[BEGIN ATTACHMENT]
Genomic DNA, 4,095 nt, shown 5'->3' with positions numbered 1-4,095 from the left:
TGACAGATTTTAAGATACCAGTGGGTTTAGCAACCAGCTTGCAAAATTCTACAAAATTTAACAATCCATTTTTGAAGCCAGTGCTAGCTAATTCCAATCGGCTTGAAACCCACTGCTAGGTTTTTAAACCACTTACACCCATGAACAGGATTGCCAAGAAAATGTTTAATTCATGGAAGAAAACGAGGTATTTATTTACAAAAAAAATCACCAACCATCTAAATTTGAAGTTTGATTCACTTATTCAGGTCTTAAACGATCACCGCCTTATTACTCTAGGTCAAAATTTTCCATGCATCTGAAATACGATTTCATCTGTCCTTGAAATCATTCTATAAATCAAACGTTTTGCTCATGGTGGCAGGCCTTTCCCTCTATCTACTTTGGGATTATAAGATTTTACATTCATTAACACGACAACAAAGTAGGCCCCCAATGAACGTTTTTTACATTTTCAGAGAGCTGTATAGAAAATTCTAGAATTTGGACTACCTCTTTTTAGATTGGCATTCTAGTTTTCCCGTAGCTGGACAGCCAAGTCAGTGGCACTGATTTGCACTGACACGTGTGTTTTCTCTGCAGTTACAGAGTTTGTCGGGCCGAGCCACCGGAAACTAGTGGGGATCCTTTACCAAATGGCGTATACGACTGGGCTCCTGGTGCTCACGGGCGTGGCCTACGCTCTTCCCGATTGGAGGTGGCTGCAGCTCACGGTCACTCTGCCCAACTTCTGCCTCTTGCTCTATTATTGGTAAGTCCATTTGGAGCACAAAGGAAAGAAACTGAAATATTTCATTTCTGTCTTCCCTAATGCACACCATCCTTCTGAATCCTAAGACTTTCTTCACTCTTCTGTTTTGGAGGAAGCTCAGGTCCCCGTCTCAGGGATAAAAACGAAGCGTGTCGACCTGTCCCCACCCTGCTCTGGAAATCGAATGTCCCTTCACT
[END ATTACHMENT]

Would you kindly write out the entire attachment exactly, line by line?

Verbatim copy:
Genomic DNA, 4,095 nt, shown 5'->3' with positions numbered 1-4,095 from the left:
TGACAGATTTTAAGATACCAGTGGGTTTAGCAACCAGCTTGCAAAATTCTACAAAATTTAACAATCCATTTTTGAAGCCAGTGCTAGCTAATTCCAATCGGCTTGAAACCCACTGCTAGGTTTTTAAACCACTTACACCCATGAACAGGATTGCCAAGAAAATGTTTAATTCATGGAAGAAAACGAGGTATTTATTTACAAAAAAAATCACCAACCATCTAAATTTGAAGTTTGATTCACTTATTCAGGTCTTAAACGATCACCGCCTTATTACTCTAGGTCAAAATTTTCCATGCATCTGAAATACGATTTCATCTGTCCTTGAAATCATTCTATAAATCAAACGTTTTGCTCATGGTGGCAGGCCTTTCCCTCTATCTACTTTGGGATTATAAGATTTTACATTCATTAACACGACAACAAAGTAGGCCCCCAATGAACGTTTTTTACATTTTCAGAGAGCTGTATAGAAAATTCTAGAATTTGGACTACCTCTTTTTAGATTGGCATTCTAGTTTTCCCGTAGCTGGACAGCCAAGTCAGTGGCACTGATTTGCACTGACACGTGTGTTTTCTCTGCAGTTACAGAGTTTGTCGGGCCGAGCCACCGGAAACTAGTGGGGATCCTTTACCAAATGGCGTATACGACTGGGCTCCTGGTGCTCACGGGCGTGGCCTACGCTCTTCCCGATTGGAGGTGGCTGCAGCTCACGGTCACTCTGCCCAACTTCTGCCTCTTGCTCTATTATTGGTAAGTCCATTTGGAGCACAAAGGAAAGAAACTGAAATATTTCATTTCTGTCTTCCCTAATGCACACCATCCTTCTGAATCCTAAGACTTTCTTCACTCTTCTGTTTTGGAGGAAGCTCAGGTCCCCGTCTCAGGGATAAAAACGAAGCGTGTCGACCTGTCCCCACCCTGCTCTGGAAATCGAATGTCCCTTCACT